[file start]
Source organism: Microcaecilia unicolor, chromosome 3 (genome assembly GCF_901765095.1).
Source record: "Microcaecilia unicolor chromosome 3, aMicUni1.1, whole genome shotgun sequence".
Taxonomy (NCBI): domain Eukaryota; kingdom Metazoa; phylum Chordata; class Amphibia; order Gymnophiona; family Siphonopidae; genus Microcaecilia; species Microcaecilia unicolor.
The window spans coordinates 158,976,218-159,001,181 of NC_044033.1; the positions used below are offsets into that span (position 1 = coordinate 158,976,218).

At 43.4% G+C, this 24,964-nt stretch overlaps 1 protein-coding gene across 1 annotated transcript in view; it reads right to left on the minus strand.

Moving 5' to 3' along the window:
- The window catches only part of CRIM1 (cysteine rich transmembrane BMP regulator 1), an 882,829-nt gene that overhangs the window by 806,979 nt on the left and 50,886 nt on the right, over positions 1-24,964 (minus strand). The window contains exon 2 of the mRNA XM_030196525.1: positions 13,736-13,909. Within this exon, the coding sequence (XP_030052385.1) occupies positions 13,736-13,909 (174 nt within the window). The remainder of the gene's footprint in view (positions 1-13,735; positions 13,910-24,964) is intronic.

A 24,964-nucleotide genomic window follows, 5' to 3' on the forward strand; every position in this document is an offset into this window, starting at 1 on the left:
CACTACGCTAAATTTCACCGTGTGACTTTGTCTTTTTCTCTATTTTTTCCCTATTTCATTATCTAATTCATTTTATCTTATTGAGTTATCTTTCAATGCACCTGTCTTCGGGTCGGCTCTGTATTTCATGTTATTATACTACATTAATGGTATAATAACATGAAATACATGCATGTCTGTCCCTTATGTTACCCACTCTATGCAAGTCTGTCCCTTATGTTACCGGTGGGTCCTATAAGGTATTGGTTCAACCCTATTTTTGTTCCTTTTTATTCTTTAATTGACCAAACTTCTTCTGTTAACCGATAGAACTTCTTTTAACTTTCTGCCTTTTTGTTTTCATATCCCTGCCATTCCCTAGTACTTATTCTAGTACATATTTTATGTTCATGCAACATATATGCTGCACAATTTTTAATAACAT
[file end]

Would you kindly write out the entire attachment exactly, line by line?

Source organism: Microcaecilia unicolor, chromosome 3 (genome assembly GCF_901765095.1).
Source record: "Microcaecilia unicolor chromosome 3, aMicUni1.1, whole genome shotgun sequence".
Taxonomy (NCBI): domain Eukaryota; kingdom Metazoa; phylum Chordata; class Amphibia; order Gymnophiona; family Siphonopidae; genus Microcaecilia; species Microcaecilia unicolor.
The window spans coordinates 158,976,218-159,001,181 of NC_044033.1; the positions used below are offsets into that span (position 1 = coordinate 158,976,218).

At 43.4% G+C, this 24,964-nt stretch overlaps 1 protein-coding gene across 1 annotated transcript in view; it reads right to left on the minus strand.

Moving 5' to 3' along the window:
- The window catches only part of CRIM1 (cysteine rich transmembrane BMP regulator 1), an 882,829-nt gene that overhangs the window by 806,979 nt on the left and 50,886 nt on the right, over positions 1-24,964 (minus strand). The window contains exon 2 of the mRNA XM_030196525.1: positions 13,736-13,909. Within this exon, the coding sequence (XP_030052385.1) occupies positions 13,736-13,909 (174 nt within the window). The remainder of the gene's footprint in view (positions 1-13,735; positions 13,910-24,964) is intronic.

A 24,964-nucleotide genomic window follows, 5' to 3' on the forward strand; every position in this document is an offset into this window, starting at 1 on the left:
CACTACGCTAAATTTCACCGTGTGACTTTGTCTTTTTCTCTATTTTTTCCCTATTTCATTATCTAATTCATTTTATCTTATTGAGTTATCTTTCAATGCACCTGTCTTCGGGTCGGCTCTGTATTTCATGTTATTATACTACATTAATGGTATAATAACATGAAATACATGCATGTCTGTCCCTTATGTTACCCACTCTATGCAAGTCTGTCCCTTATGTTACCGGTGGGTCCTATAAGGTATTGGTTCAACCCTATTTTTGTTCCTTTTTATTCTTTAATTGACCAAACTTCTTCTGTTAACCGATAGAACTTCTTTTAACTTTCTGCCTTTTTGTTTTCATATCCCTGCCATTCCCTAGTACTTATTCTAGTACATATTTTATGTTCATGCAACATATATGCTGCACAATTTTTAATAACAT